The Future Hydrology of the Pacific Northwest

Posted by: Conrad Koziol

Water is a critical resource in the Pacific Northwest. The effects of climate change on hydrological resources will be felt by a wide range of communities. Cities, First Nations, farmers, and the environment will all be affected. Effective management of water resources will become increasingly important to meet the diverse needs of the region.

Location of The Dalles Dam and it's upstream area.
Location of The Dalles Dam and its upstream catchment area.

Climate models provide insight into how hydrological conditions and water resources will change in the future. This includes changes in the availability of water, and the occurence of catastrophic events like floods and droughts. Understanding these changes is essential to prepare and adapt for the future. In this post, we’ll look at the output of a suite of projections to understand the changes in hydrology we can expect over the next hundred years.

The dataset[1][2] we use is an ensemble of modelled streamflows across the Pacific Northwest. Streamflows are predicted at approximately 400 locations, using a variety of hydrological and climate models. The modelled period is between 1950 and 2100, with streamflow output on a daily timestep. Two different greenhouse gas concentration trajectories are modelled: RCP 4.5 and RCP 8.5. These RCP scenarios are from the Intergovernmental Panel on Climate Change (IPCC) Fifth Assessment Report, which correspond to a lower emission and business-as-usual scenarios.

In this post we’ll examine the waterflow of the Columbia River at The Dalles Dam. This will give us insight into the largest river in the Pacific Northwest, with an upstream catchment that covers much of the region. Localized areas within the region will have their own unique streamflow characteristics, since runoff is influenced by numerous factors such as catchment size, climatic conditions, and vegetation cover. We’ll consider ten projections from the dataset, corresponding to one hydrological model forced by ten different climate models. We’ll define three periods of interest: Historical, which covers the years 1950-1980; Present, which covers the years 2000-2030; and Future, which covers the years 2070-2100. We’ll consider the RCP 8.5 scenario in this post, as it reflects our current pathway.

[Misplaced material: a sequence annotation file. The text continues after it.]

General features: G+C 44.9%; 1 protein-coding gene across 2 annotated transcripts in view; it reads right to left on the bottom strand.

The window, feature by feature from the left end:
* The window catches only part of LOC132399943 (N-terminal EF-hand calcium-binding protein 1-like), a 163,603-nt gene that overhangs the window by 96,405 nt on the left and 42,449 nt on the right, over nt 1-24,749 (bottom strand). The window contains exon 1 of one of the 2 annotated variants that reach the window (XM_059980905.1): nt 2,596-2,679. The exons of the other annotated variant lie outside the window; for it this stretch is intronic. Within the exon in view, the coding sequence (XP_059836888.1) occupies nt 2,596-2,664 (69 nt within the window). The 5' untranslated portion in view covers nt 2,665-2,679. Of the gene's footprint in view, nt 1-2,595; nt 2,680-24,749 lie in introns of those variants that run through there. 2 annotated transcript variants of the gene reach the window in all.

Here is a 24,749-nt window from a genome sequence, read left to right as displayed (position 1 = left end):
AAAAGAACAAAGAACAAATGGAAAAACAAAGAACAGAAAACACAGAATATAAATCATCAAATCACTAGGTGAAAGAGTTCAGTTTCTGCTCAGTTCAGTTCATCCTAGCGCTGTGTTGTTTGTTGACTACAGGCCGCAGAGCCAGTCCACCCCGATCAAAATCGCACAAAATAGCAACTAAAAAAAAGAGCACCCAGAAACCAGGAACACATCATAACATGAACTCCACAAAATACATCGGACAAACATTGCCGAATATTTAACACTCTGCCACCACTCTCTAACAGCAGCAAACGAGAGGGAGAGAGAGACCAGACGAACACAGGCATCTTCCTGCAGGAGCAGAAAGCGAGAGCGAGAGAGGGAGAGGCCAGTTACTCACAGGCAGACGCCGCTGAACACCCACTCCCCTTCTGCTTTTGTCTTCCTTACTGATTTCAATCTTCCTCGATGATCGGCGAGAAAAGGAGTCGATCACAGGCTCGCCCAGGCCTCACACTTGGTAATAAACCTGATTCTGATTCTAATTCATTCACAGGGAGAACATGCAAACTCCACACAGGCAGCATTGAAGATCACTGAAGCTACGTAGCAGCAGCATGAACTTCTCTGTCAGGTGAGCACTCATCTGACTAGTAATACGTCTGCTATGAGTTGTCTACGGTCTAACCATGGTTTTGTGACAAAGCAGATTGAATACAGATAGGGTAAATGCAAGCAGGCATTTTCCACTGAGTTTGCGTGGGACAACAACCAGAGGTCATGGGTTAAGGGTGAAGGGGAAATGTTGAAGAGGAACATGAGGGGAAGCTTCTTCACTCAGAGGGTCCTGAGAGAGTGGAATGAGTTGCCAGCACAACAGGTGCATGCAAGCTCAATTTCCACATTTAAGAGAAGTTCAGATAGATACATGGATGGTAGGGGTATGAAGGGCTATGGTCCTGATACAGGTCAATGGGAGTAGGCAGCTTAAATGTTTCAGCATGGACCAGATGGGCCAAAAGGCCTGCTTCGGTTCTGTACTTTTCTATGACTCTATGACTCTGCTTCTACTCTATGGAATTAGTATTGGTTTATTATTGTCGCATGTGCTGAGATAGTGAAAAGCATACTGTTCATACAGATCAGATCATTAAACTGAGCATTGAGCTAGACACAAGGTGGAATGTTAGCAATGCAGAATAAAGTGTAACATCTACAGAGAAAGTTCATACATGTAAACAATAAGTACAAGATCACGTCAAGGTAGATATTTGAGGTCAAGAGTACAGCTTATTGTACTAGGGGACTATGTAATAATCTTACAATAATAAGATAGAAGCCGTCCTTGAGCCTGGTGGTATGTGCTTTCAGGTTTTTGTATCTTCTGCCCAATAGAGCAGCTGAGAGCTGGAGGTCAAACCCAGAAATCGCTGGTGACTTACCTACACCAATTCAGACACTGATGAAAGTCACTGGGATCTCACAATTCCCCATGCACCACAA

Plots of mean, min, and max flows of the ensemble runs.
Modelled mean, minimum, and maximum streamflows historically (1950-1980), in the present (2000-2030), and in the future (2070-2100). Solid lines represent the average of the model outputs, while the shaded areas show the range of model outputs. Summer months are highlighted in the grey portion of the chart. Future hydrological conditions are characterized by higher streamflows in the winter, and lower streamflows in the summer.

By the end of the 21st century, projections predict a pronounced shift towards higher streamflows in the winters and lower streamflows during the summers. A significant portion of the snow in the Pacific Northwest is in areas just under the freezing point. Warmer temperatures will increase the amount of winter precipitation that falls as rain rather than snow, and melt the snowpack earlier. This leads to higher runoff flowing into rivers during the winter, and a lower snowpack to feed streamflow during the summer. Annually, the mean streamflow of the Columbia is projected to increase moderately (~10%). While the Pacific Northwest has a perception of being perpetually wet, this is only true for half the year.

Difference between maximum and minimum streamflows.
Difference between projected maximum and minimum streamflows, showing the variability.

Warmer temperatures in the future will mean that the spring snowmelt event (freshet) will likely occur earlier and have a reduced peak runoff. The time of year when half of the annual runoff volume will pass the location of The Dalles Dam can be expected to shift earlier in the year. This will require new water managements strategies and increases to infrastructure to ensure that water resources are available year round, particularly in the late summer.

Summer streamflows are projected to be lower in the future, putting increased pressure on water resources. Household water consumption rises with temperature. Many cities have already put efforts into water conservation, as well as experienced water restrictions. However, households not only consume water directly through the tap, but also indirectly through food (as well as textiles, raw materials, and energy). Water is a critical resource for the agricultural sector. Sufficient water also plays an essential role in the health of our environment. Salmon, one of the iconic species of the Pacific Northwest, depend on adequate water to reach spawning grounds. Lower streamflows can reduce habitat capacity, and changes in water temperature may negatively impact fish species.